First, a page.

Validation of dentine deposition rates in beluga whales by interspecies cross dating of temporal δ13C trends in teeth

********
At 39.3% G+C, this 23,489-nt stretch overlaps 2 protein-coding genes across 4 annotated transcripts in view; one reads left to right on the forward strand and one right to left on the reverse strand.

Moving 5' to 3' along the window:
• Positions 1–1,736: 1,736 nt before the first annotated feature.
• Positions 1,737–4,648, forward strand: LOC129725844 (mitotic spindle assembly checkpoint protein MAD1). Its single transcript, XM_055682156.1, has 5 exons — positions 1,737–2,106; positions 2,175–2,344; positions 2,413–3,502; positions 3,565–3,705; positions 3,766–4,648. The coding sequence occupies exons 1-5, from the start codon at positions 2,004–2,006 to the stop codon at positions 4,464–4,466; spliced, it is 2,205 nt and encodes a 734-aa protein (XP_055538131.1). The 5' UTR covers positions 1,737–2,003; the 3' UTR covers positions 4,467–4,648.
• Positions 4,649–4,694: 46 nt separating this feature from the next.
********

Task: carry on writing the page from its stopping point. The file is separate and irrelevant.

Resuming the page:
Isotopic time series from sequentially sampled growth layer groups (GLGs) in marine mammal teeth can be combined to build chronologies allowing assessment of isotopic variation in marine ecosystems. Synchronous recording of baseline isotopic variation across dentinal GLGs of species with temporal and spatial overlap in foraging offers a unique opportunity for validation of marine mammal age estimation procedures through calibration of GLG deposition rates in one species against another whose GLG deposition has been independently determined. In this study, we compare trends in stable carbon isotope ratios (d13C) across dentinal GLGs of three eastern Canadian Arctic (ECA) beluga (Delphinapterus leucas) populations through the 1960s-2000s with a d13C time series measured across dentinal GLGs of ECA/Northwest Atlantic killer whales (Orcinus orca) from 1944-1999. We use confirmed annual GLG deposition in killer whales as a means to assess beluga GLG deposition, and show linear d13C declines across chronologies of both species were statistically indistinguishable when based on annual GLG deposition in beluga whales, but differed when based on biannual deposition. We suggest d13C declines reflect the oceanic 13C Suess effect, and provide additional support for annual GLG deposition in beluga whales by comparing rates of d13C declines across beluga GLGs with published annual d13C declines attributed to the oceanic 13C Suess effect in the North Atlantic.
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